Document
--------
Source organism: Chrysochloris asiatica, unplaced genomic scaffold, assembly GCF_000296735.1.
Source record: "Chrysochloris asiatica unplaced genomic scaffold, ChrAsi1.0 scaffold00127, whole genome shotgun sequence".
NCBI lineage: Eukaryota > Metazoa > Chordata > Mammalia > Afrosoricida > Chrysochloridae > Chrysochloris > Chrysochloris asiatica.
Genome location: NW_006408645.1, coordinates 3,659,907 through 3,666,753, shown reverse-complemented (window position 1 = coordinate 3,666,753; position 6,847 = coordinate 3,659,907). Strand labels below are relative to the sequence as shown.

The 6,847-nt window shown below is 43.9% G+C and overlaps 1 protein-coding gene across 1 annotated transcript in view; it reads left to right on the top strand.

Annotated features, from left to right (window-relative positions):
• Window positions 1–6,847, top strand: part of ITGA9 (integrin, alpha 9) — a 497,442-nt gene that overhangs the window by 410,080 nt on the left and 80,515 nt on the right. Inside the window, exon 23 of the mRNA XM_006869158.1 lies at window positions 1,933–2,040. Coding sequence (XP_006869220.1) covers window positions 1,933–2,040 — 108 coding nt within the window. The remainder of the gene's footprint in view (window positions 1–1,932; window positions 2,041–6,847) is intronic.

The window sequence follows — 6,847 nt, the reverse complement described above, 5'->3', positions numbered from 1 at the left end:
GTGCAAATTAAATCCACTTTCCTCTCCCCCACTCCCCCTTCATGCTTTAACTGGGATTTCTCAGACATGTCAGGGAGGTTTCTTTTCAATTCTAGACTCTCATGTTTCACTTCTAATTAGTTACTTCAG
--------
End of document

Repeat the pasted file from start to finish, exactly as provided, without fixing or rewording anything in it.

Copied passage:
Source organism: Chrysochloris asiatica, unplaced genomic scaffold, assembly GCF_000296735.1.
Source record: "Chrysochloris asiatica unplaced genomic scaffold, ChrAsi1.0 scaffold00127, whole genome shotgun sequence".
NCBI lineage: Eukaryota > Metazoa > Chordata > Mammalia > Afrosoricida > Chrysochloridae > Chrysochloris > Chrysochloris asiatica.
Genome location: NW_006408645.1, coordinates 3,659,907 through 3,666,753, shown reverse-complemented (window position 1 = coordinate 3,666,753; position 6,847 = coordinate 3,659,907). Strand labels below are relative to the sequence as shown.

The 6,847-nt window shown below is 43.9% G+C and overlaps 1 protein-coding gene across 1 annotated transcript in view; it reads left to right on the top strand.

Annotated features, from left to right (window-relative positions):
• Window positions 1–6,847, top strand: part of ITGA9 (integrin, alpha 9) — a 497,442-nt gene that overhangs the window by 410,080 nt on the left and 80,515 nt on the right. Inside the window, exon 23 of the mRNA XM_006869158.1 lies at window positions 1,933–2,040. Coding sequence (XP_006869220.1) covers window positions 1,933–2,040 — 108 coding nt within the window. The remainder of the gene's footprint in view (window positions 1–1,932; window positions 2,041–6,847) is intronic.

The window sequence follows — 6,847 nt, the reverse complement described above, 5'->3', positions numbered from 1 at the left end:
GTGCAAATTAAATCCACTTTCCTCTCCCCCACTCCCCCTTCATGCTTTAACTGGGATTTCTCAGACATGTCAGGGAGGTTTCTTTTCAATTCTAGACTCTCATGTTTCACTTCTAATTAGTTACTTCAG